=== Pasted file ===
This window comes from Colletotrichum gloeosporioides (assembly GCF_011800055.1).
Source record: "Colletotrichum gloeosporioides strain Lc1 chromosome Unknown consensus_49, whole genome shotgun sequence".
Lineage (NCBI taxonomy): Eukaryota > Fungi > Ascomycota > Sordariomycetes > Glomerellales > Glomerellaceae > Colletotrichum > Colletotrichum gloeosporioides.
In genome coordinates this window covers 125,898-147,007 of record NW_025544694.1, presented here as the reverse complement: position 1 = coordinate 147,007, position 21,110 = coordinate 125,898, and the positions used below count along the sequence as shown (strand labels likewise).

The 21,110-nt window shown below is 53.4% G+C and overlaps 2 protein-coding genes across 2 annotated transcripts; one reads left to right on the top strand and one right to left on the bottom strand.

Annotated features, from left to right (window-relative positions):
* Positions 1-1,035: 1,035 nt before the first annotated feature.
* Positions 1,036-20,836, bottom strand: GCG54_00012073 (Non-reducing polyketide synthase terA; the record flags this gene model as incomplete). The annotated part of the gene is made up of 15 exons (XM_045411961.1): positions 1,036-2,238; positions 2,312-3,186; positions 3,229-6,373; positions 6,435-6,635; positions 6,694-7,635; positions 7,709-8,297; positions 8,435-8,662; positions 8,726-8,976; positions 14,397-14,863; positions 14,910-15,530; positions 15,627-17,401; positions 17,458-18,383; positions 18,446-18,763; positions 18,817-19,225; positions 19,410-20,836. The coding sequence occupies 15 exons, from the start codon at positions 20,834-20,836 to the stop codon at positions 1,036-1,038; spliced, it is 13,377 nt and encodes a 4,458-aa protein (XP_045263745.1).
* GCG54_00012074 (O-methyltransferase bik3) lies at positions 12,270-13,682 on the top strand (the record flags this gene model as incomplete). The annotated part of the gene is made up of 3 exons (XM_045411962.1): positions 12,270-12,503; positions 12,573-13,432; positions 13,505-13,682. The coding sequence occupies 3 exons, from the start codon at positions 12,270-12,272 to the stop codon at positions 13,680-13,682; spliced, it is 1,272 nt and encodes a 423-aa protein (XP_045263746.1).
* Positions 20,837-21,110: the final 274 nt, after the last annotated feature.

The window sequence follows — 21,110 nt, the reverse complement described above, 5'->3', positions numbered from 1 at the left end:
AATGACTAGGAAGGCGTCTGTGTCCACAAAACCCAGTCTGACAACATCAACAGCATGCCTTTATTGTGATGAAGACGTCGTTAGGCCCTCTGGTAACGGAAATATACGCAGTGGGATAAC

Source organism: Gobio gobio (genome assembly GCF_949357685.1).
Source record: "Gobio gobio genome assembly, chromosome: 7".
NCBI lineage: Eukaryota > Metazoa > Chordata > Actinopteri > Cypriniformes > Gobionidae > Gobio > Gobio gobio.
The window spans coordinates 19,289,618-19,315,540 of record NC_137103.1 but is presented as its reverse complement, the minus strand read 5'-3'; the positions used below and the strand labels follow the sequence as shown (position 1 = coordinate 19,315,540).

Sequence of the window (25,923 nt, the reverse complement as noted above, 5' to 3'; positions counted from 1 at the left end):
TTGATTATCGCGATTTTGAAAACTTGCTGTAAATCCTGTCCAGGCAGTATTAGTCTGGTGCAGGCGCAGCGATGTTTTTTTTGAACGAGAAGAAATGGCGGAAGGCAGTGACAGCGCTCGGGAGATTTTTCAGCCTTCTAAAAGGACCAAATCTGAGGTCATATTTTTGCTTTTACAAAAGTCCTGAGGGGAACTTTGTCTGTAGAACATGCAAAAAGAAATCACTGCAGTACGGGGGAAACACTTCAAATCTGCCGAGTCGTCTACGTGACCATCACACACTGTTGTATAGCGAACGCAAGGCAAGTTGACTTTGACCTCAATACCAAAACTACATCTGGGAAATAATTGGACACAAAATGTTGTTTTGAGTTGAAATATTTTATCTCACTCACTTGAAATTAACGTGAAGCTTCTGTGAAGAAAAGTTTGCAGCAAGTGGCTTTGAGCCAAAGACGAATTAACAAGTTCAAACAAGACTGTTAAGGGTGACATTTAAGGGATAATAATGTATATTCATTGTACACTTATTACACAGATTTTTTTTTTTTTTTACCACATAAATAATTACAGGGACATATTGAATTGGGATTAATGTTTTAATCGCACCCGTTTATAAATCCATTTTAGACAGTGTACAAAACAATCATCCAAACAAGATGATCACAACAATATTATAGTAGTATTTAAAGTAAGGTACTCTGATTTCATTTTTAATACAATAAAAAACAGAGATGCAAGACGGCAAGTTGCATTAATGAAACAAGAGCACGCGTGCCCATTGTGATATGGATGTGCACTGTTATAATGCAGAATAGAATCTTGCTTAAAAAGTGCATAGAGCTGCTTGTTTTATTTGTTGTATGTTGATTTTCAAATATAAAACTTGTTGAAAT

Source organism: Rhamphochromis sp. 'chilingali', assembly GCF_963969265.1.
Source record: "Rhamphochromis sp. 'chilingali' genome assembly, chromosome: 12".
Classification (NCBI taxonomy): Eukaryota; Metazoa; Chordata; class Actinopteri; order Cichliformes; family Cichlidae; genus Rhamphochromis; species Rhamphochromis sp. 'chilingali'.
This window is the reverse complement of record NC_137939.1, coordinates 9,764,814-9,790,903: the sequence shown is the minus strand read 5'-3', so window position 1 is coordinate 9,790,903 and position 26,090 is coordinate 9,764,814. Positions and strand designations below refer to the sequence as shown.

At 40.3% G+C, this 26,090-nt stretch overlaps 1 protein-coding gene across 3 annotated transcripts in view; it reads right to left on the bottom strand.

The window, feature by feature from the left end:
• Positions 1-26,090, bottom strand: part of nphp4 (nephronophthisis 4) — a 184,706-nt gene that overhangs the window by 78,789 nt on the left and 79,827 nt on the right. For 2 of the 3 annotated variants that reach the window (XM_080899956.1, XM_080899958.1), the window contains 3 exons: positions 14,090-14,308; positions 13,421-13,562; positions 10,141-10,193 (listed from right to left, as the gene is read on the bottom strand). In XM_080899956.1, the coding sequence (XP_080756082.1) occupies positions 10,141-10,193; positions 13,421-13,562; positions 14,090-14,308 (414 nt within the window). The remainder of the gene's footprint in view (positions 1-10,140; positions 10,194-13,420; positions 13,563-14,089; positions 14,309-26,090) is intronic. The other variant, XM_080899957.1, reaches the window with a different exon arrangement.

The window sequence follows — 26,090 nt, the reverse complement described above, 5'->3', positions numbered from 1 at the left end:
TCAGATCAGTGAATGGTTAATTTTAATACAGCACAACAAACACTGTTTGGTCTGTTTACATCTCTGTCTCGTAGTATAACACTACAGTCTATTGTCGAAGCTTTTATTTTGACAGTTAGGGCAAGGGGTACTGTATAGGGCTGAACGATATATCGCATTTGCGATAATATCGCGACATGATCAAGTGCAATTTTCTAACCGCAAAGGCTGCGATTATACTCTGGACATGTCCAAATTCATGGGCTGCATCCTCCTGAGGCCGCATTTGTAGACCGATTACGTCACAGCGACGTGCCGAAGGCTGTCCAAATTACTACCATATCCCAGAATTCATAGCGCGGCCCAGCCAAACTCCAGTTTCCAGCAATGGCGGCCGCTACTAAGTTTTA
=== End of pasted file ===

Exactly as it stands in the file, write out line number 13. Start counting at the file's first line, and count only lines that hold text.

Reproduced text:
Source organism: Gobio gobio (genome assembly GCF_949357685.1).